None of the tests detected minimal residual disease in ovarian tissue for any of the patients, with one exception: modern highly sensitive real-time PCR detected cells in one CML patient where previous tests had not detected any sign of cancer, and so ovarian tissue transplantation was not carried out.
Dr Meirow said: "For this research we concentrated on haematological malignancies, which are common in young patients, but we are working also on solid tumours. Tumour cells of haematological cancers do not often form clumps of cells, which are easier to detect. Therefore, it is highly important to identify single cancer cells among hundreds of thousands of normal cells.
"It is important to use the method and the specific probe that is suitable for each patient, and with this research we had a positive control test from the tumour itself."
The authors suggest that, as methods for detecting cancer cells are improving all the time and ovarian tissue can be stored for more than ten years, tests to detect residual disease should be carried out just before transplantation rather than at the time of collection. To do this, it is necessary to freeze smaller piece of ovarian tissue separately for minimal residual disease investigation.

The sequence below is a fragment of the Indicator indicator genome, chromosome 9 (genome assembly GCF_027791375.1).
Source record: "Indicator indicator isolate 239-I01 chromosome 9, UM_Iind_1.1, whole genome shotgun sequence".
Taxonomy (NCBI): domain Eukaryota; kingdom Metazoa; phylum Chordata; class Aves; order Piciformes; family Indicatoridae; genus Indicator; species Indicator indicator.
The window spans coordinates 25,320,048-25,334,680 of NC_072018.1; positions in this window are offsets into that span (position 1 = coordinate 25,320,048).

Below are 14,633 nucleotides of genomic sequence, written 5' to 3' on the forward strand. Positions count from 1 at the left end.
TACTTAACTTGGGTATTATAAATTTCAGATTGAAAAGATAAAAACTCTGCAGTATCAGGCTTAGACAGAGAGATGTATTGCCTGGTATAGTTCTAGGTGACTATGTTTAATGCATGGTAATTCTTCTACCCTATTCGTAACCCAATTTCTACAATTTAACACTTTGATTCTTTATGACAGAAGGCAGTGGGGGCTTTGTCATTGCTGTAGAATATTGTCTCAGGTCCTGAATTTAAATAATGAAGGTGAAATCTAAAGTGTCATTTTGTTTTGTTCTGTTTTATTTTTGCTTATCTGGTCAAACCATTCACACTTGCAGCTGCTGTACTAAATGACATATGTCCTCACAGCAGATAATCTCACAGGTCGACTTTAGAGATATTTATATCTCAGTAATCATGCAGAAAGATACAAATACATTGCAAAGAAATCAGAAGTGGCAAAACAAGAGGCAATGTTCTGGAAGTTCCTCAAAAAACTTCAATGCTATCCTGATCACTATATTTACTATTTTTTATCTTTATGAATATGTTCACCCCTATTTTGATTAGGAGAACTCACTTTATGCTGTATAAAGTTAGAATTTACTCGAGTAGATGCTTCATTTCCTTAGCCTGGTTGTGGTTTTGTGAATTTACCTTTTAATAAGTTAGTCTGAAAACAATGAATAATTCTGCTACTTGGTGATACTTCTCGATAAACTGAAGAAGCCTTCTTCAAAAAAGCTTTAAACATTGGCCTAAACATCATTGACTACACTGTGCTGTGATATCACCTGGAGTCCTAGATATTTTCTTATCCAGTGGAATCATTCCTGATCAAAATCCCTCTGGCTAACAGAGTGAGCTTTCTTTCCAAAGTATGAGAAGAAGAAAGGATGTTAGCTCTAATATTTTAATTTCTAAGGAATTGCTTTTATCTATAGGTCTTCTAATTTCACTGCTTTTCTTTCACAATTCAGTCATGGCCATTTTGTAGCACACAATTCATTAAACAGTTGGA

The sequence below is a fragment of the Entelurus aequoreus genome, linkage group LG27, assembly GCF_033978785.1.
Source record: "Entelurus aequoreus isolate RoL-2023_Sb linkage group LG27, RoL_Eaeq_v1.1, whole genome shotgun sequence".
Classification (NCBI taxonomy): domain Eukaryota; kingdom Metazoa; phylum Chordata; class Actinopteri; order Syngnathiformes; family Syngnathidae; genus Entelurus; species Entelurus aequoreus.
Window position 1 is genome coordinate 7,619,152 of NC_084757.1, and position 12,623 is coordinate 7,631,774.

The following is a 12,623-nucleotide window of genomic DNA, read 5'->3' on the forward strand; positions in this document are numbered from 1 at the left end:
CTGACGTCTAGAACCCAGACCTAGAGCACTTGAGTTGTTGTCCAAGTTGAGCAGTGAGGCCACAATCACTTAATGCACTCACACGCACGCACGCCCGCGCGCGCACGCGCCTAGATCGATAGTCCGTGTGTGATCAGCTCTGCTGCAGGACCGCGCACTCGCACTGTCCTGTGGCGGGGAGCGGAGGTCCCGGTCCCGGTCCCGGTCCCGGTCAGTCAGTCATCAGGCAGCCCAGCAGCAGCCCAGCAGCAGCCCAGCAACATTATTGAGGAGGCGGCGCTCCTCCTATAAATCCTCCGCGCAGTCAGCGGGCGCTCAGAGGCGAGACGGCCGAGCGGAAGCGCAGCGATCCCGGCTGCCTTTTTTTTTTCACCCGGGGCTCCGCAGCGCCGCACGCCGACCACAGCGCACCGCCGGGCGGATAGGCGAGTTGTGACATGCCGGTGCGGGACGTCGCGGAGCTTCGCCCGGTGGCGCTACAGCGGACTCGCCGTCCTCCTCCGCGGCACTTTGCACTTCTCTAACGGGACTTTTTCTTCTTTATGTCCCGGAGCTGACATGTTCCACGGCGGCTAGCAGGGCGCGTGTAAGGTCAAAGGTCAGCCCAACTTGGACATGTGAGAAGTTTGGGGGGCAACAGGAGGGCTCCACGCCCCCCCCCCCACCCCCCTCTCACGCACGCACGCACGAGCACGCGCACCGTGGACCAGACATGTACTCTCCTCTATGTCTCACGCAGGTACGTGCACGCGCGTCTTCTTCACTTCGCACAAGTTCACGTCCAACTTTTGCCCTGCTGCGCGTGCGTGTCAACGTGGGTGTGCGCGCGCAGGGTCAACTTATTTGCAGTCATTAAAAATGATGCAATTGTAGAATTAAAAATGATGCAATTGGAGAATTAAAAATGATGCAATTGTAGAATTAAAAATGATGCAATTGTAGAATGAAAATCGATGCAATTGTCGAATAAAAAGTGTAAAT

Dr Meirow said: "Following our pioneer report in 2005 on pregnancy and delivery post transplantation of ovarian tissue, the next step is to inform patients about the increasing success of ovarian tissue transplantation, to continue to improve the success of ovarian tissue transplantation, but also to call on fertility centres that store ovarian tissue to look for minimal residual disease and to start freezing tissue now for future investigation. All of this holds true for testicular tissue too, although we are not so advanced in successfully removing, storing and transplanting testicular tissue as we are with ovarian tissue."
Journal reference: Searching for evidence of disease and malignant cell contamination in ovarian tissue stored from hematologic cancer patients. Human Reproduction Vol.23, Issue 5. doi:10.1093/humrep/den055.
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The above story is reprinted from materials provided by European Society for Human Reproduction and Embryology.